Students unleash their creativity at clay workshop

January 27, 1993|By Robert Hilson Jr. | Robert Hilson Jr.,Staff Writer

Her hands covered with hardened clay, 13-year-old Elaine Marshall proudly shows off a creation lying on a worktable at the National Museum of Ceramic Art. Her work has a forked tongue, sharp toes and bulging eyes that stare tauntingly back at her.

"It's a gargoyle and it's three animals in one -- just like the one in the picture -- if you can't tell," said Elaine, a seventh-grader at Francis Scott Key Middle School. "It's the way I saw it, the way I feel about it."

This month, Elaine and other students from city middle schools have expressed themselves in clay at the museum, located near the Inner Harbor at 250 W. Pratt St.

The students and their art teachers have been going to the museum for daylong workshops in which they work with ceramics instructors and art education teachers from the graduate art program at Towson State University.

The program, funded by the Abell Foundation and the Baltimore Gas and Electric Co., ends next week. Other sessions begin in the spring for two weeks and for the month of January 1994, said Shirley Brown, the museum's acting director.

Ms. Brown says the program is

designed to further students' creativity, individuality and self-esteem.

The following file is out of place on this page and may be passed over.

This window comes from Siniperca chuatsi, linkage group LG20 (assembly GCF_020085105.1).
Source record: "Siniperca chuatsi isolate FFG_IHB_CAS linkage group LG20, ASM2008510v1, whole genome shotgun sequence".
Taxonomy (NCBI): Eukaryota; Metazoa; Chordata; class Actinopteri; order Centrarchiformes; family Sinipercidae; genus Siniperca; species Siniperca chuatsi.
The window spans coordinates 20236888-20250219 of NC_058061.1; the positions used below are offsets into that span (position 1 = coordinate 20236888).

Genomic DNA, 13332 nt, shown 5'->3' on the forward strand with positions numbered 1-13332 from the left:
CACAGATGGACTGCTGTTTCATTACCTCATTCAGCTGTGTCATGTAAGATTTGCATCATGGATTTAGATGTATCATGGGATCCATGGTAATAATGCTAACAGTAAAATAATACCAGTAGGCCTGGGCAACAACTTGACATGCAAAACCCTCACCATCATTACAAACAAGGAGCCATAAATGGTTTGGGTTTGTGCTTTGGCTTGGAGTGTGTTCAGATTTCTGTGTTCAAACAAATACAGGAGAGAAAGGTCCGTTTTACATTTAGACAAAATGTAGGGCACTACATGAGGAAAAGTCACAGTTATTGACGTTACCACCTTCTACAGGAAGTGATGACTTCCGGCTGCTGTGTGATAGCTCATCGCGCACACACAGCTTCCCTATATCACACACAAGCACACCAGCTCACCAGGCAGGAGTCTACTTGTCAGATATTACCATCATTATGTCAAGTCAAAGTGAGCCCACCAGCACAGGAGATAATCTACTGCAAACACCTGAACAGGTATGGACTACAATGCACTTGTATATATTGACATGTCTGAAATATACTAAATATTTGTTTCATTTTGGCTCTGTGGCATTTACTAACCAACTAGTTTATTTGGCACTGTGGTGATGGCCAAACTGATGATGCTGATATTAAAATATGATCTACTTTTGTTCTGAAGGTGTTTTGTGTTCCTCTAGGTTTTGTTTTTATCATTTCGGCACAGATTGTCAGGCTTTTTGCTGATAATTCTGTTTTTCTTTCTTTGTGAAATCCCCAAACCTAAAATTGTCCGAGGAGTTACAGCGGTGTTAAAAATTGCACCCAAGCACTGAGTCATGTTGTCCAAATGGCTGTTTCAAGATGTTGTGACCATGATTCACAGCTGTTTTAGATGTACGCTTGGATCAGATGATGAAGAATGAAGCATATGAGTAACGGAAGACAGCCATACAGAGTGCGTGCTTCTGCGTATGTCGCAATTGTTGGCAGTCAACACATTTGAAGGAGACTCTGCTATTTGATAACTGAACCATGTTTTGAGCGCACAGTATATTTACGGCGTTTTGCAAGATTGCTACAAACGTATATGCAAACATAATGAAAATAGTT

"We want to inspire them. We want to advance their art skills and this does that," she said. "This is the most kinesthetic art form. When these kids make something, they're so proud."

The 3-year-old National Museum of Ceramic Art is the only nonprofit institution of its kind in the country dedicated to the exhibition and documentation of the ceramic arts. It puts on exhibitions of contemporary ceramic artists and past masters from a variety of cultures and periods of history.

The museum is open from 10 a.m. to 4 p.m. Tuesday through Friday, and from 11 a.m. to 4 p.m. on Saturday and Sunday.

In the program for middle-schoolers, the students are urged to use their individuality and to lose their inhibitions.

One student, after squeezing and molding a piece of clay for several minutes, offered this appraisal of his work as it lay unrecognizable and in pieces on a table: "This looks like something they serve in the cafeteria. Maybe even better."

Joann Strickland, the art teacher at Key Middle School, said the school does not have a kiln for clay projects, so the work and instruction students get at the museum is their first contact with the material.

"We've been asking for a kiln for a long, long time," Ms. Strickland said. "This is new to a lot of them. To some, when you think of ceramics, you think of dishes at your mother's house. This isn't like that at all."

Tammy Littleton, 12, said she particularly enjoyed working with the potter's wheel.

"It's different because you make things out of clay that you never thought you could make," she said. "It's real ooshy, that's why I like it."

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